Archive for the ‘ Literature ’ Category

Books I dig 002: Salman Rushdie – The Enchantress of Florence (2008)

This is a fairytale for grown ups. That is the shortest and simplest opinion I could give you about this book. However, it would be too short and too simple for such an enchanting story.

Before I started reading I saw this quote from a review on the backside cover of the book, which said: ‘My first desire on finishing it was to go back and re-read it. … ” Catherine Lockerbie, Scotsman. My first thought on someone wanting to re-read a book right after completing it was, “that’s a bit foolish I think. I’ve never had this feeling after finishing a book.” Yes, wanting the story to continue or wanting to know more about what happens to the person(s) in the story in the future, that feeling I did have, but never an urge to re-read it. And yet (you what I’m about to say, but I’m going to say it anyway), it was exactly what I thought. The story was finished. So there was no urge to wonder about what could/would happen next. But I sure as hell wanted to submerge myself again in this fantastic Indian or Italian (or even Ottoman) world described by Salman Rushdie. I have to admit that both India and Italy are two of my favourite countries to visit. Nonetheless, I think that even people unfamiliar with these countries will love the versions of these countries through the eyes of Rushdie’s characters.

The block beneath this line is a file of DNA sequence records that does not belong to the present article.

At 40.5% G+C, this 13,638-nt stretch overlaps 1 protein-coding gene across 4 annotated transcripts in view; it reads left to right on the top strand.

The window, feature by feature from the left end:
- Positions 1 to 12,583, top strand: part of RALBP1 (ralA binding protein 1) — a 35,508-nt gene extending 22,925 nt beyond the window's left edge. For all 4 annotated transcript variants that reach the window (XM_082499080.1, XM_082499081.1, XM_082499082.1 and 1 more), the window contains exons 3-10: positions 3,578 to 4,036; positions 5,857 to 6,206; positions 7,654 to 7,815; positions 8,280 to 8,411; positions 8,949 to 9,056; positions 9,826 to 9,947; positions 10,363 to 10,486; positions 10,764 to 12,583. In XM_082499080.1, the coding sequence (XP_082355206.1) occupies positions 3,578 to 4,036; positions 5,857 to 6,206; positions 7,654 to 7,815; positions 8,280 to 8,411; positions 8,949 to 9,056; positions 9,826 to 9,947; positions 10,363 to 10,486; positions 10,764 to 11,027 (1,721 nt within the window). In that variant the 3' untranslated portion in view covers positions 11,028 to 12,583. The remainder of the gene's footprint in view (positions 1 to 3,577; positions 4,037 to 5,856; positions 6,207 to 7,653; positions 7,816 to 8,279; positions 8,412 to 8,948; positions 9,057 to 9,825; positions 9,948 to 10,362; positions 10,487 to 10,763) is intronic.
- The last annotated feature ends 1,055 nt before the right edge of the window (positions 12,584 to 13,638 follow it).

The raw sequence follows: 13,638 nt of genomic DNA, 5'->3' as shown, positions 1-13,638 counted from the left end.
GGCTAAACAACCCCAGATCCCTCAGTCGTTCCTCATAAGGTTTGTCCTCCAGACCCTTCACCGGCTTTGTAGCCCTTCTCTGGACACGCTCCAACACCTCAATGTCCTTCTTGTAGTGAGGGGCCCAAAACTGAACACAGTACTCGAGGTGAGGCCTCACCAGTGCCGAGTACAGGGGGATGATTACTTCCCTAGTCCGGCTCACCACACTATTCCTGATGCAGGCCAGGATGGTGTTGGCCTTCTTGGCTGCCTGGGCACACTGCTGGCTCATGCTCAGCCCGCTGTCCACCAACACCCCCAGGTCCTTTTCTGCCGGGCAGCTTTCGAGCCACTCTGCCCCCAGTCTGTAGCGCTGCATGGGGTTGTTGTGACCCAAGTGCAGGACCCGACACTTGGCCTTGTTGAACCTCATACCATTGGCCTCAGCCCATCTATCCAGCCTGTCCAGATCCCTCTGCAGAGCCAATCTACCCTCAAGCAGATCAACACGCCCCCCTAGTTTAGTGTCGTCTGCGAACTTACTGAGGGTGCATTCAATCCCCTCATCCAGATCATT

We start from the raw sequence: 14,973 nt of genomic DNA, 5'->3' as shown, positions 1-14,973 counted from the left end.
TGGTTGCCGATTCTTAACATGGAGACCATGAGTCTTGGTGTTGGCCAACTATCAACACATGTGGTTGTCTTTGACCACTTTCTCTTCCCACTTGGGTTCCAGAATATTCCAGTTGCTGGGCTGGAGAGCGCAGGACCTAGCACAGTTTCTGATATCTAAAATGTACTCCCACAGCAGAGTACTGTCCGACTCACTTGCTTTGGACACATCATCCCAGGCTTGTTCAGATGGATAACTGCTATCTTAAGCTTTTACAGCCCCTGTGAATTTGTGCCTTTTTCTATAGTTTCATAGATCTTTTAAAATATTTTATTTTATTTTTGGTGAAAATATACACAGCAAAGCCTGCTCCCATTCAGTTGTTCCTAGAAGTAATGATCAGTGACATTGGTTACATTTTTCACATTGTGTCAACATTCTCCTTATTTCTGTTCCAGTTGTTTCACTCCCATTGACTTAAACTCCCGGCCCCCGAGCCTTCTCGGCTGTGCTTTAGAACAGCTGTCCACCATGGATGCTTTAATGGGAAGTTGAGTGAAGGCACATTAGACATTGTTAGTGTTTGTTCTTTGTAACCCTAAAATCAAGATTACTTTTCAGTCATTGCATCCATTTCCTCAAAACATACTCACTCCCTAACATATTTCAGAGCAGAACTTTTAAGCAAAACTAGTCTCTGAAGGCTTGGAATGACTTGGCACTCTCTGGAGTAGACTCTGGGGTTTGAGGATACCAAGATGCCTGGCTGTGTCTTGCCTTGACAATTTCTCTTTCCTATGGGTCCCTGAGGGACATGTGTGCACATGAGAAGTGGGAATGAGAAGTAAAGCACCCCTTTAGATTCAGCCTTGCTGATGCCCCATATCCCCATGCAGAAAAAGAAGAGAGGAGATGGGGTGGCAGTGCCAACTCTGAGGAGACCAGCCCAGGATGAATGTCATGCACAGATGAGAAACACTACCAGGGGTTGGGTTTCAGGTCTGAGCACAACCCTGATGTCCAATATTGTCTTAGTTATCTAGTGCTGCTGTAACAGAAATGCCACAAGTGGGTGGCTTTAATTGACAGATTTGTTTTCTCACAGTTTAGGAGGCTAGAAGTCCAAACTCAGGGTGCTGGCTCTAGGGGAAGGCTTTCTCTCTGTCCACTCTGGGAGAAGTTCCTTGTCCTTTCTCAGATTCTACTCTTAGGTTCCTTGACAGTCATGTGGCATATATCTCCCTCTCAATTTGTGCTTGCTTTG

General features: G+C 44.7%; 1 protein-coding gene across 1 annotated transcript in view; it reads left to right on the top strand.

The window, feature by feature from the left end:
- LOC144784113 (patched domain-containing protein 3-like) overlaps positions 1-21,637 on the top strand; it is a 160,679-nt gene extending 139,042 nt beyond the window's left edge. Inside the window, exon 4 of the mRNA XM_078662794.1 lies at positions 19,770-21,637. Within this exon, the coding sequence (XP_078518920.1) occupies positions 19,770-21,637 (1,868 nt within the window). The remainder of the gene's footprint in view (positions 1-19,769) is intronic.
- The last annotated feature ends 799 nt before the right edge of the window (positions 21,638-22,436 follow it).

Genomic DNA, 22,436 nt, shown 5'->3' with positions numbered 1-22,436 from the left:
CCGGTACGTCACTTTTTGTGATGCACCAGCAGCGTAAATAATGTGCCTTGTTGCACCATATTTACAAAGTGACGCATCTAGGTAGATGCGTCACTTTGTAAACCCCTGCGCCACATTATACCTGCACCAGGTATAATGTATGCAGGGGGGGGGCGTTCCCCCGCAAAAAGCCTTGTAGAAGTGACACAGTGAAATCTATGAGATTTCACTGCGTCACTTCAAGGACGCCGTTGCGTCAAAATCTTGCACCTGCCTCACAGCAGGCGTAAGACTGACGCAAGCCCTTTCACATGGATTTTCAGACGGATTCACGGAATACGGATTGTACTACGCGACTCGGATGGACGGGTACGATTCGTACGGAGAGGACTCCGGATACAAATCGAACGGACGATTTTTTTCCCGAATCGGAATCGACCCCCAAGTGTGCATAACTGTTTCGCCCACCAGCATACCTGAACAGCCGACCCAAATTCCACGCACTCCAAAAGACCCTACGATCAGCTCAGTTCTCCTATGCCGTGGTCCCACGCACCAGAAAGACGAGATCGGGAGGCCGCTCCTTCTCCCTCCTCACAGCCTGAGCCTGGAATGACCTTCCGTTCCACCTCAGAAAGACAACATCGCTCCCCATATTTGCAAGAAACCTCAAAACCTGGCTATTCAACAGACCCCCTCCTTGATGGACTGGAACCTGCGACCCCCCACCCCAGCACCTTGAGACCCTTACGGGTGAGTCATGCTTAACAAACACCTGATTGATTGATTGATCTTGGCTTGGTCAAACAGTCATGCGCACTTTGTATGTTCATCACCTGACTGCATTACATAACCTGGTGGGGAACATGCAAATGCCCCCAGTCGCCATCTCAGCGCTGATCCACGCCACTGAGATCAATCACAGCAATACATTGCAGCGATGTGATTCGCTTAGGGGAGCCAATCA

Rushdie let’s his characters philosophize about sociology, spirituality, love, passion, war and the way they want to be part of future history like they are talking and thinking about the history of the past. He makes his characters real, dangerous and even likeable (even when they aren’t very likeable).

Definitely one of my favourite books.

Books I dig 001: Markus Zusak – The Book Thief

The Book Thief

Never. Never in my life have I read a book that covers so many of the emotions in the emotional spectrum. Never have I had so much reading cruel and evil stuff about Nazi-Germany. Never did I know (even though it obviously makes a lot of sense) that so many civilian Germans suffered from more than just allied bombing (e.g. being poor). Never while reading a book did I think to myself “Wow, this guy can write son!”, so often. Never have I read a book that had such an original narrator who is so (rightfully) integrated, so the right man for the job and so well (and complete) developed.

Never would I have want to miss out on ‘The Book Thief’.